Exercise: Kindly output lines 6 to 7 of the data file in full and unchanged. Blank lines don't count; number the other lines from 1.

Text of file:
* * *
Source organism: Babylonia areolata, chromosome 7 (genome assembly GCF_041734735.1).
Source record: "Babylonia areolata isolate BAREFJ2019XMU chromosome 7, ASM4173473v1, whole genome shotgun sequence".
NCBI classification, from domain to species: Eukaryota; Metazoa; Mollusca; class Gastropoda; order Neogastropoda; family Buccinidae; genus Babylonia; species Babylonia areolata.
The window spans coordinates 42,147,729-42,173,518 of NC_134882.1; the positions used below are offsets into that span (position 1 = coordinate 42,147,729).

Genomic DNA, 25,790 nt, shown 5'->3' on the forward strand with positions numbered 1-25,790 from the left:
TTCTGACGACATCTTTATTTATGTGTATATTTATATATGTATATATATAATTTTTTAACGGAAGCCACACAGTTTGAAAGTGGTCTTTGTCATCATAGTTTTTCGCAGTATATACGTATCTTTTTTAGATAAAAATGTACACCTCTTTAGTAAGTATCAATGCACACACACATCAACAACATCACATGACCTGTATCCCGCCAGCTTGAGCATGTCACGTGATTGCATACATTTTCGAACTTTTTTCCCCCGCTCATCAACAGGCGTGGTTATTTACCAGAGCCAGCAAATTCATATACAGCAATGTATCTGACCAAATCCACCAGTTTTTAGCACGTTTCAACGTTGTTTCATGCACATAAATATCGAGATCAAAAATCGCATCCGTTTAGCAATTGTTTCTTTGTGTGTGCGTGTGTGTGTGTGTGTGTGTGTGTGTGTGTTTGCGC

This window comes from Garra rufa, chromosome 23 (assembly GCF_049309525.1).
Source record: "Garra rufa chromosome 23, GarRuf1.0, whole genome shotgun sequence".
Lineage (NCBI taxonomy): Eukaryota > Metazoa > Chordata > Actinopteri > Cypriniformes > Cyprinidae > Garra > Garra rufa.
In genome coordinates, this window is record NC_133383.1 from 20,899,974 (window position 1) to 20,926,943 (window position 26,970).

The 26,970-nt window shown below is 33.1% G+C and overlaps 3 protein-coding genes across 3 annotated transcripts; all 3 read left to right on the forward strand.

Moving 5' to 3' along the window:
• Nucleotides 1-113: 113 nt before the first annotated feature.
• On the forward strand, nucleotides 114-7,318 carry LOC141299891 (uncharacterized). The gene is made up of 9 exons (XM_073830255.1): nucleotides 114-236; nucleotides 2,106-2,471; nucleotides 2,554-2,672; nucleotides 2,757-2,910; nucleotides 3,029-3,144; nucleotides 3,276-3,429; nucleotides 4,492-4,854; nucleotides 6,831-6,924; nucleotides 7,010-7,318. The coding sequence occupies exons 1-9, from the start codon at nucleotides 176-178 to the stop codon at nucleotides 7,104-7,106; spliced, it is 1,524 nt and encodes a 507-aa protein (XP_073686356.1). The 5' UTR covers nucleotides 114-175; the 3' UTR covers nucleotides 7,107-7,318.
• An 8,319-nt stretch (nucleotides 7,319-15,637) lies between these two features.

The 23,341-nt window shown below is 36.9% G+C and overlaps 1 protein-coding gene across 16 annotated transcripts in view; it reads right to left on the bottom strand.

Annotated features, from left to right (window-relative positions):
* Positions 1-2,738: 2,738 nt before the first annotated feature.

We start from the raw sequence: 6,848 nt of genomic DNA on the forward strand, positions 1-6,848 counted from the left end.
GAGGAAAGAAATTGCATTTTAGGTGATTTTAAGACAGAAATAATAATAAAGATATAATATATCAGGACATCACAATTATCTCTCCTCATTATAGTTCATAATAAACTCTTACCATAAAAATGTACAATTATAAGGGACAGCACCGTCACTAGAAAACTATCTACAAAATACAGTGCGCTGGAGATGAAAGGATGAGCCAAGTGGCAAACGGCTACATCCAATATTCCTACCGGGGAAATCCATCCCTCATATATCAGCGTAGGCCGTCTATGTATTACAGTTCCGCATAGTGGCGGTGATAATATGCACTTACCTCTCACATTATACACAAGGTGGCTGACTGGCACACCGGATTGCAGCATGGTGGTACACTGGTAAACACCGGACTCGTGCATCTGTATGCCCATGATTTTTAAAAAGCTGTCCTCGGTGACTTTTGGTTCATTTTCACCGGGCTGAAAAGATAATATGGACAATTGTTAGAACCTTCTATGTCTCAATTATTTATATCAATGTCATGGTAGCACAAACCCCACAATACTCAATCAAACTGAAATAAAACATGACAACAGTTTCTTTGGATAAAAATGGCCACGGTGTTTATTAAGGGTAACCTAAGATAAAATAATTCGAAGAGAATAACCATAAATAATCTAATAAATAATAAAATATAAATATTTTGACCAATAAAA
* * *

TTCTGACGACATCTTTATTTATGTGTATATTTATATATGTATATATATAATTTTTTAACGGAAGCCACACAGTTTGAAAGTGGTCTTTGTCATCATAGTTTTTCGCAGTATATACGTATCTTTTTTAGATAAAAATGTACACCTCTTTAGTAAGTATCAATGCACACACACATCAACAACATCACATGACCTGTATCCCGCCAGCTTGAGCATGTCACGTGATTGCATACATTTTCGAACTTTTTTCCCCCGCTCATCAACAGGCGTGGTTATTTACCAGAGCCAGCAAATTCATATACAGCAATGTATCTGACCAAATCCACCAGTTTTTAGCACGTTTCAACGTTGTTTCATGCACATAAATATCGAGATCAAAAATCGCATCCGTTTAGCAATTGTTTCTTTGTGTGTGCGTGTGTGTGTGTGTGTGTGTGTGTGTGTGTTTGCGC

This window comes from Garra rufa, chromosome 23 (assembly GCF_049309525.1).